The Basic Idea

If you’ve ever watched a nature documentary where a nocturnal animal is being monitored, or a movie depicting a manhunt at night in a remote location, you’re probably familiar with thermal imaging. A special thermal camera is pointed at an area which then converts infrared radiation (heat) into a visible image depicting the spatial distribution of temperature differences1. Red, yellow, and orange typically represent hotter and warmer zones (such as human or animal body heat), while purple, blue, and dark blue represent colder zones. 

Now, if you substitute temperature for other types of data, such as rainfall, clicks on a website, or footfall in a mall, you get what’s called a heatmap.  
Heatmaps are a type of data visualization tool used to depict the distribution and intensity of values across two-dimensional spaces. By using colors to represent values in a dataset, heatmaps enable users to get an overall sense of complex datasets at a glance rather than spending hours sifting through numbers. 

Heatmaps come in all shapes, sizes, and colors depending on the data they are representing. Broadly speaking, they can be categorized into ‘spatial’ or ‘grid’. Spatial heatmaps visualize the distribution and intensity of data across a geographical area or digital space. They are commonly used in fields such as geography, urban planning, environmental science, and website design to depict varying levels of activity, concentration, or values in specific locations. 

Grid heatmaps, on the other hand, organize and display data in a grid-like structure. Unlike continuous spatial heatmaps that represent data over a specified area, a grid heatmap showcases information across different categories or variables. Grid heatmaps are useful for presenting structured datasets and can be applied in various domains, including finance, biology, and data analysis.


Grid Heat Map

The most common color scheme used in heatmaps is warm-to-cool (e.g. red to blue), with the warmer colors representing high-value data points and the cooler colors representing low-value data points.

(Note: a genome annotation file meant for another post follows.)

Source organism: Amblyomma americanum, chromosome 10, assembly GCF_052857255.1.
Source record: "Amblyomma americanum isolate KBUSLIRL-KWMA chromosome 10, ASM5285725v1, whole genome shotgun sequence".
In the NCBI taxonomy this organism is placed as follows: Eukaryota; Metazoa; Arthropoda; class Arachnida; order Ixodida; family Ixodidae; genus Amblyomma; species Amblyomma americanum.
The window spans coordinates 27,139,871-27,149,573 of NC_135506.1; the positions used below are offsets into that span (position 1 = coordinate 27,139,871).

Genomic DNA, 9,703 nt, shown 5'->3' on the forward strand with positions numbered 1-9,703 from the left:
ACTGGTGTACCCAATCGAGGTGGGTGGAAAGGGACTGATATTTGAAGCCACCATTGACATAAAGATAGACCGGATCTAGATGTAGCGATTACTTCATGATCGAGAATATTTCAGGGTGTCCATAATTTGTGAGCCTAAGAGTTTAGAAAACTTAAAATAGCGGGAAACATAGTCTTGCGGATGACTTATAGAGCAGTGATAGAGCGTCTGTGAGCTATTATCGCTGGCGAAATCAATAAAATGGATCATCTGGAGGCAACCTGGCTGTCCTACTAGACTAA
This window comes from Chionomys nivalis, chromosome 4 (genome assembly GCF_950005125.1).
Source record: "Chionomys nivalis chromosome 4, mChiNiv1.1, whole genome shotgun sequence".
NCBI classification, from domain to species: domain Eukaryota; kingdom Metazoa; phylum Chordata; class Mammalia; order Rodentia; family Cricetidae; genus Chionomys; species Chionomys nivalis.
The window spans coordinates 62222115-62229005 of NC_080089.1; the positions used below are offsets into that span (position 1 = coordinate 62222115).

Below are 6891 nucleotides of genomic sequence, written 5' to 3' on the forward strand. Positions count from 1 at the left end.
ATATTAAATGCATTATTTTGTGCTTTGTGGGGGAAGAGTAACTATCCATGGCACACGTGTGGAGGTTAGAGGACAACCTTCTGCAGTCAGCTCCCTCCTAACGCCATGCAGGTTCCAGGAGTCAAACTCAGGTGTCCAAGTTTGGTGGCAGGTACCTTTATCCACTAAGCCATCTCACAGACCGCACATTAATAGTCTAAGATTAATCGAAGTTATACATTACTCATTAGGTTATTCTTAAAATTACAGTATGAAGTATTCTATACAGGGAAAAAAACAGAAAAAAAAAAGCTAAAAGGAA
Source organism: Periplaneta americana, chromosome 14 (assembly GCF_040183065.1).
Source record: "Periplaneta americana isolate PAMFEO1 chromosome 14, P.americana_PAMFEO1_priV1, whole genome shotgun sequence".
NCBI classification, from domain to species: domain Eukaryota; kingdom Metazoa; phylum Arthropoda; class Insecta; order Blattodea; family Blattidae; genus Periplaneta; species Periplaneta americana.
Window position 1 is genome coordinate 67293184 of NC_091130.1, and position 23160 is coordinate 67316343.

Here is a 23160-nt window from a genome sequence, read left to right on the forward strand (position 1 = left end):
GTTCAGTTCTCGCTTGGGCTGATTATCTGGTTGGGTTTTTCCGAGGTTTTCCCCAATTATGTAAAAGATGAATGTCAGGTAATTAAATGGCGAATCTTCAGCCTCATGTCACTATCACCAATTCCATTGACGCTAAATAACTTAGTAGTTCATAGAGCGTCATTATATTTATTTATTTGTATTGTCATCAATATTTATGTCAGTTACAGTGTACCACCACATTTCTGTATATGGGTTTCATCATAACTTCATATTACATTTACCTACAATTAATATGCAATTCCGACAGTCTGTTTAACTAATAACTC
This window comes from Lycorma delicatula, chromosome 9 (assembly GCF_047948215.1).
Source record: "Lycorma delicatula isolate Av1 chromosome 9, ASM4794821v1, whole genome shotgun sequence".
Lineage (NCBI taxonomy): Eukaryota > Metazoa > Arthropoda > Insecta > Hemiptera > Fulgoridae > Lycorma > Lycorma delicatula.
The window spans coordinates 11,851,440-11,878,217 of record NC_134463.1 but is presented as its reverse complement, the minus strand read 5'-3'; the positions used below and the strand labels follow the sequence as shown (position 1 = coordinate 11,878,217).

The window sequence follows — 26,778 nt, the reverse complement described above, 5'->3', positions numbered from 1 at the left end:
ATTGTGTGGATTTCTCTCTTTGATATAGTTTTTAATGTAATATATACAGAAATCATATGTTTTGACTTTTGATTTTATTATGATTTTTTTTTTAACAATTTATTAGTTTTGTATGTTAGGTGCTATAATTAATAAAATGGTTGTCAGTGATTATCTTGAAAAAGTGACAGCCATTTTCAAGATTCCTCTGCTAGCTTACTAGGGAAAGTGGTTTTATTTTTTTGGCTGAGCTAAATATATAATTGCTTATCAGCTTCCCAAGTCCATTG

Heatmaps are sometimes mistaken for choropleth maps as both forms of data visualization use color schemes to display the density of data. Imagine a map of the United States where mobile phone ownership in each state is represented by a different hue of blue (light blue showing low mobile phone ownership and dark blue showing high mobile phone ownership). Because the data represented is confined by geographical boundaries it is classified as a choropleth map. The effects of weather or pollution are often represented by heatmaps as these phenomena are not impacted by geographical or societal boundaries.  

The greatest value of a picture is when it forces us to notice what we never expected to see.

John Tukey, author of Exploratory Data Analysis

Key Terms

Intensity: the strength or magnitude of a value at a specific point in the heatmap, typically represented by color saturation (e.g. dark red to light red). 

Color Scale: a range of colors used to represent different values in a heatmap. Common color scales include gradients from cool to warm or vice versa.

Choropleth Map: a type of thematic map in which areas, such as countries, states, or regions, are shaded or patterned in proportion to the value of a variable being represented. These maps are particularly useful for visualizing spatial patterns and variations in data across geographic regions.

Isochrone Map: a visual representation that depicts the area accessible from a point within a certain period. Isochrone maps are often employed in transportation planning, urban development, and location-based analysis, enabling users to assess travel times to various destinations. 

Data Visualization: the graphical representation of data to facilitate understanding, interpretation, and analysis. The goal of data visualization is to transform raw data into visual patterns, trends, and insights, making it easier for individuals, businesses, and organizations to make informed decisions and communicate complex information effectively. 

Python: a high-level, interpreted, and general-purpose programming language known for its readability and simplicity. 


French statistician Toussaint Loua first used heatmaps in 1873 to track social statistics (such as nationality, profession, age, and social class) across 20 different arrondissements (quarters) of Paris.2 To represent his data, Loua hand drew a grid heatmap with a color scale ranging from white (low) through yellow and blue to red (high). 

Almost a decade later, Francis Galton created the world’s first commute time map which showed travel times in 1881 from London to different parts of the world.3 The travel times were measured in days, with less than 10 days shown in green, 20-40 days shown in pink, and more than 40 days shown in brown. Although Galton’s contribution would be classified as an isochrone map, the idea of representing the distribution and intensity of values using different colors paved the way for the later development of the heatmap. 

Despite having been around for over a century, the term ‘heatmap’ was trademarked in 1991 by Cormac Kinney, an American fintech entrepreneur (spoiler alert—he let the trademark lapse and eventually lost it). Kinney and some of his colleagues developed computer-generated heatmaps which were described as “2D display[s] depicting financial market information.”4  Over the next few years, Kinney started cold calling banks and financial traders to sell his computer software and by the end of 1997 he had installed heatmaps in 50 Wall Street brokerages, with a $200 monthly charge per user.5